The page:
Raquel Luna –
The following is a summary of the report “Negotiating Climate Change: the Ongoing Failure of Conventional Politics”1 by Eduardo Gudynas published on 3.12.2021. Although the report reviews the general outcomes and dynamics of the COP26 in Glasgow, Scotland, the focus of this summary is on the trends and dynamics of the involvement of business in resolving the climate crisis. The report was published jointly by OLCA (Observatorio Latino Americano de Conflictos Ambientales) and CLAES (Centro Latino Americano de Ecología Social).
Gudynas brings to light certain trends and dynamics that are materializing at the COP26 and that form part of a larger trend and dynamic in development cooperation.
Market mechanisms to the rescue
Gudynas mentions the intentions to achieve some environmental goals through regulations on international trade in goods. This is part of the trend of governments and multilateral organizations ceding increasing roles to corporations regarding the funding and management of the climate crisis and energy matters. Gudynas acknowledges that this trend ultimately raises the discussion regarding the role of national sovereignty.
Gudynas stands out: first, some governments of industrialized countries are considering imposing measures on international trade linked to performance towards climate change. Such mechanisms could result in enormous pressure on some commodity-exporting countries, usually from the global “south”. Gudynas considers that such measures can be more effective than the voluntary measures agreed in Glasgow. For example, restrictions on imports of goods that are products of a high carbon footprint would force exporting nations to change to other technologies or even change the goods they export.
Regarding measures on international trade, “three types of mechanisms are currently being considered. One is to condition imports depending on CO2 emission reduction standards. The most current example is the US-EU agreement on trade in steel and aluminum. In this case, trade between the US-EU is made more flexible and at the same time a barrier is installed to other suppliers that offer these metals but with a high carbon footprint.” Gudynas mentions how China, which manufactures steel largely through subsidized energy mainly from coal-fired power plants, will be affected. It could also affect Brazil’s aluminum with its large carbon footprint. Gudynas considers that this case is being closely watched as it is the first trade agreement signed by the US to include conditions linked to climate change.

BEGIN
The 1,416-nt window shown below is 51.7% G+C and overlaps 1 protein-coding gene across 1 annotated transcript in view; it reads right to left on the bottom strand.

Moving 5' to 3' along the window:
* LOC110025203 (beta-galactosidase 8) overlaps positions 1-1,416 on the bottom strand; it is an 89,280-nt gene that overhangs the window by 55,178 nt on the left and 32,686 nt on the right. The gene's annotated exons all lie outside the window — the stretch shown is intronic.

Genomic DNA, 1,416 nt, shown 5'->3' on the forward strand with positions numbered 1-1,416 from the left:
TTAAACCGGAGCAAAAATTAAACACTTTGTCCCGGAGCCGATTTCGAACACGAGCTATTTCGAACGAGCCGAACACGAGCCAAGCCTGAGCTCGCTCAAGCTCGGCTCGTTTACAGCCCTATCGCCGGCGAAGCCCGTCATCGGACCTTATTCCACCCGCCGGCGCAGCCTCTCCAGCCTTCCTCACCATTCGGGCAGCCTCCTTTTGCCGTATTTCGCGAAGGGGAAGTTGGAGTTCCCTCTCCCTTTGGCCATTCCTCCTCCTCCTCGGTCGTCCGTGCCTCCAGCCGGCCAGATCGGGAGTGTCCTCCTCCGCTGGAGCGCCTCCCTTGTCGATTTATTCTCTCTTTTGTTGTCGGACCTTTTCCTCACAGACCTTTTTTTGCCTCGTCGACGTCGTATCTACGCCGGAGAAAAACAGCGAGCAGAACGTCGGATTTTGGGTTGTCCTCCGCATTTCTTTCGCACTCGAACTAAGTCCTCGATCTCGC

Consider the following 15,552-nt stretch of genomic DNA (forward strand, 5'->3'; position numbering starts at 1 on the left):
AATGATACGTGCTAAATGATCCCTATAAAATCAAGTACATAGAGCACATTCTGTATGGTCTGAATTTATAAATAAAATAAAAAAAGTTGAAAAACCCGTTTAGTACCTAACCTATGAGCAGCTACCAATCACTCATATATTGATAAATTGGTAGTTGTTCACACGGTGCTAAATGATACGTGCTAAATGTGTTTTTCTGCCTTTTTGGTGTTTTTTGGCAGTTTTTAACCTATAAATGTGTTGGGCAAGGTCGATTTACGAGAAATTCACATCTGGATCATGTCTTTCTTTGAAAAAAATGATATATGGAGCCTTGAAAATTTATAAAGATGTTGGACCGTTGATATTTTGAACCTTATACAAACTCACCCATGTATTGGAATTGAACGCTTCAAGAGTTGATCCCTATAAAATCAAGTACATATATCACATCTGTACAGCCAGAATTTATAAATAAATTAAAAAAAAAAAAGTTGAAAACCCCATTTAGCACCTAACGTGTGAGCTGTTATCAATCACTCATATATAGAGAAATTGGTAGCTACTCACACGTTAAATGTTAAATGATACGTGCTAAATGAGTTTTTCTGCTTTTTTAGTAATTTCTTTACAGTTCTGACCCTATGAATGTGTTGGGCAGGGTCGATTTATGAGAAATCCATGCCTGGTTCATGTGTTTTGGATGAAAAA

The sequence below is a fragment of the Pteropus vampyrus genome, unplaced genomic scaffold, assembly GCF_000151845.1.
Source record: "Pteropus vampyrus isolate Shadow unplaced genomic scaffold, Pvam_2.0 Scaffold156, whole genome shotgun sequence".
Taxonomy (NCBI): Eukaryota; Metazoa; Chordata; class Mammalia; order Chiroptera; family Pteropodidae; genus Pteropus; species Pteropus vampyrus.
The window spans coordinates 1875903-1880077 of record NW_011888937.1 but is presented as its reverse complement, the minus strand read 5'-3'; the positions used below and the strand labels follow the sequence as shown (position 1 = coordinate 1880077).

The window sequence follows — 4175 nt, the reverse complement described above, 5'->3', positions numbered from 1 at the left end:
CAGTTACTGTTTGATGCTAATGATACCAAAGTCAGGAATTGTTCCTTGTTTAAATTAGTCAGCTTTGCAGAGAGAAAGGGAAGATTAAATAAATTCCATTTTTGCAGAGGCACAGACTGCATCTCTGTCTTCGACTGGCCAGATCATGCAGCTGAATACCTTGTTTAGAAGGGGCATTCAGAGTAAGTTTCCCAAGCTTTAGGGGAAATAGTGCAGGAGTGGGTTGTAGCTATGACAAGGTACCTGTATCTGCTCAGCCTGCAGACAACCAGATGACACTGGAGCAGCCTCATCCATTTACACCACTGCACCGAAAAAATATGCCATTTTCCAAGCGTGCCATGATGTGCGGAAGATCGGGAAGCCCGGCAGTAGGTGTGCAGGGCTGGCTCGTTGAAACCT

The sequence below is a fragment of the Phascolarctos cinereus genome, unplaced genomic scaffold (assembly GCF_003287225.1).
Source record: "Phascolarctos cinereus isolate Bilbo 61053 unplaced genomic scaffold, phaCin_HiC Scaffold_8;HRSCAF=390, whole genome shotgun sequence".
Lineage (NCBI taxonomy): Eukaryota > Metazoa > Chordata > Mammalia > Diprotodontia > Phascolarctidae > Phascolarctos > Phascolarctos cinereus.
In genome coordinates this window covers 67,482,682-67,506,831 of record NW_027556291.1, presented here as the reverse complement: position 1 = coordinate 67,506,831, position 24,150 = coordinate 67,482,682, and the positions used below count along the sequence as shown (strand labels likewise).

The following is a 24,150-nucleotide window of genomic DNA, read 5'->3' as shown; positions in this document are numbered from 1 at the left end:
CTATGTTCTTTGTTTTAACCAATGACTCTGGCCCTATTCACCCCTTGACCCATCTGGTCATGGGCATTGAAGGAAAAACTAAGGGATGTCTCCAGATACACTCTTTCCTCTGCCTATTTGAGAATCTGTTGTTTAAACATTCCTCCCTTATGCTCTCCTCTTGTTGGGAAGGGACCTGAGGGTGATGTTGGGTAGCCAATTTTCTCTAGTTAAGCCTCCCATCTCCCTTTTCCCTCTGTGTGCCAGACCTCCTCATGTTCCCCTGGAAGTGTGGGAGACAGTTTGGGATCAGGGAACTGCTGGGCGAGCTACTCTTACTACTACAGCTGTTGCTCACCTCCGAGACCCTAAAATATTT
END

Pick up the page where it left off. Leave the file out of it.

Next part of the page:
A second case is the Carbon Border Adjustment Mechanism (CBAM), which is a carbon-pricing system for imports into the European Union in compliance with WTO rules. “This is an initiative underway in the European Union under its well-known Green Pact, which seeks to avoid unfair competition in importing goods that are obtained with a large carbon footprint.” The CBAM will be implemented gradually with iron, steel, aluminum, cement and fertilizers, and electricity generation. Gudynas mentions that it could include agri-foods soon and it is causing concern in large agro-exporters. Countries like Japan and Canada are planning similar initiatives.
According to Gudynas, the approval of the International Methane Emissions Observatory (IMEO), promoted by the United Nations Environment Program (UNEP) and supported by the European Union, follows the same logic as it will provide global records to be taken as reference.
“Finally, internationally agreed tariffs could be applied to imports of carbon-intensive goods. This is a trade mechanism proposed by some academics, which would involve coordination between World Trade Organization rules and environmental and climate agreements or indicators. Its rationale is similar to the recent global minimum tax installed by the G7 countries, which imposes at least 15% on corporations.”
All these mechanisms are under discussion or in the initial stages of implementation. Beyond that, what they show is that we are approaching a situation where trade rules will adopt some conditionalities in terms of greenhouse gas emissions in traded goods. Gudynas notices that countries in the global “south” –such as countries in Latin America-, have little room for maneuver to deal with these changes in global trade and they tend to be very dependent on global exports.